Title page for ETD etd-04202012-195901


Type of Document Dissertation
Author March, Kathryn Ann
Author's Email Address kmarch3020@gmail.com
URN etd-04202012-195901
Title The Impact of an Informal Science Learning Environment on the Environmentally Responsible Behavior of Adults: A Case Study
Degree Doctor of Philosophy (Ph.D.)
Department Educational Theory, Policy, & Practice
Advisory Committee
Advisor Name Title
Wandersee, James H. Committee Chair
Blanchard, Pamela Borne Committee Member
Cheek, Earl H. Jr. Committee Member
MacGregor, S. Kim Committee Member
Laws, Edward A. Dean's Representative
Keywords
  • museum
  • climate change
  • non-formal
  • environmental education
  • environmental literacy
  • qualitative
Date of Defense 2012-04-19
Availability unrestricted
Abstract
Since environmental educationís emergence in America, the field has been primarily focused on increasing environmental awareness, attitudes, knowledge, skills, and behavior. Yet the nationís overall level of environmental literacy, especially with regard to the performance of environmentally responsible behaviors, continues to be low (Coyle, 2005). Unlike school-based education programs, which only reach a segment of the population, informal sites have the potential to influence learners of many ages and diverse backgrounds (NRC, 2009). Informal science learning environments (ISLEs) have been shown to provide personally meaningful learning experiences and have the potential to impact environmentally responsible decisions and actions (Falk, 2005). Yet models of behavior change which have been traditionally used in environmental education have not been entirely successful in informal environments.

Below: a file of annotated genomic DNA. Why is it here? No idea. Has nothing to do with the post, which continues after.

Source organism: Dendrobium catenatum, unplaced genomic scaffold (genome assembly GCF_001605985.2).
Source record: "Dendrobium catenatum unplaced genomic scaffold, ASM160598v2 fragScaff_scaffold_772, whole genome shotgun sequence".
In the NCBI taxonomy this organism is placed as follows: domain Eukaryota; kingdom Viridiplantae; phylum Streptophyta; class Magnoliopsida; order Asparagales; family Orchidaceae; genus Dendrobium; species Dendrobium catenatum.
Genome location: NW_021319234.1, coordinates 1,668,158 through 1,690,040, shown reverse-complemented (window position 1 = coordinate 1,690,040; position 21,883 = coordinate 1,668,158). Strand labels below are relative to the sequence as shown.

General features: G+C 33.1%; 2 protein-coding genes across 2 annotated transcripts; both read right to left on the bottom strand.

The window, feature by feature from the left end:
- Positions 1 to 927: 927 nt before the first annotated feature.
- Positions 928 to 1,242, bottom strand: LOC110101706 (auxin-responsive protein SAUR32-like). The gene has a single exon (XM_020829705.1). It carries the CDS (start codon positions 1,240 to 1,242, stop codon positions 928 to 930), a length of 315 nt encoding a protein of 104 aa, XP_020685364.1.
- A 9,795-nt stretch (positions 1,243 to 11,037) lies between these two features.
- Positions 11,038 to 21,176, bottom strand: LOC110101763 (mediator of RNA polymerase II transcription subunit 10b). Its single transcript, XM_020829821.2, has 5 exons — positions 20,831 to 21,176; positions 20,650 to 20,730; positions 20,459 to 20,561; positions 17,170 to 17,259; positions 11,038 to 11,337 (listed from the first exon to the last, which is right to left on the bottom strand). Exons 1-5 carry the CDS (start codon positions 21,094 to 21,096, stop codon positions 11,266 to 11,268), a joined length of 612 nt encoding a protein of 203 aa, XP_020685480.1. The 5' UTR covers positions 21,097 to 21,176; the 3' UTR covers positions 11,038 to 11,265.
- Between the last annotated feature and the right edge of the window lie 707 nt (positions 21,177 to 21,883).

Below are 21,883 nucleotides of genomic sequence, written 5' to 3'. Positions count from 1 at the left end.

This exploratory case study attempted to discover which aspects of a museum exhibit might affect intended and actual environmentally responsible behaviors (ERBs). Qualitative techniques were used to collect and analyze data from 31 highly engaged adult visitors to the Altered State: Climate Change in California exhibit at the California Academy of Sciences. Certain messages and design elements in this exhibit were found to have a greater impact on participantsí intentions and behaviors. Hands-on activities appeared to have a larger effect, as did direct messages about specific, simple actions. Positive reinforcement of existing ERBs also seemed to have a direct influence on future actions. All participants voiced concerns about societal and cultural barriers to pro-environmental actions, but those who performed fewer ERBs were more likely to discuss belief-based barriers to change. These results have implications for future ISLE exhibits related to taking action for the environment.

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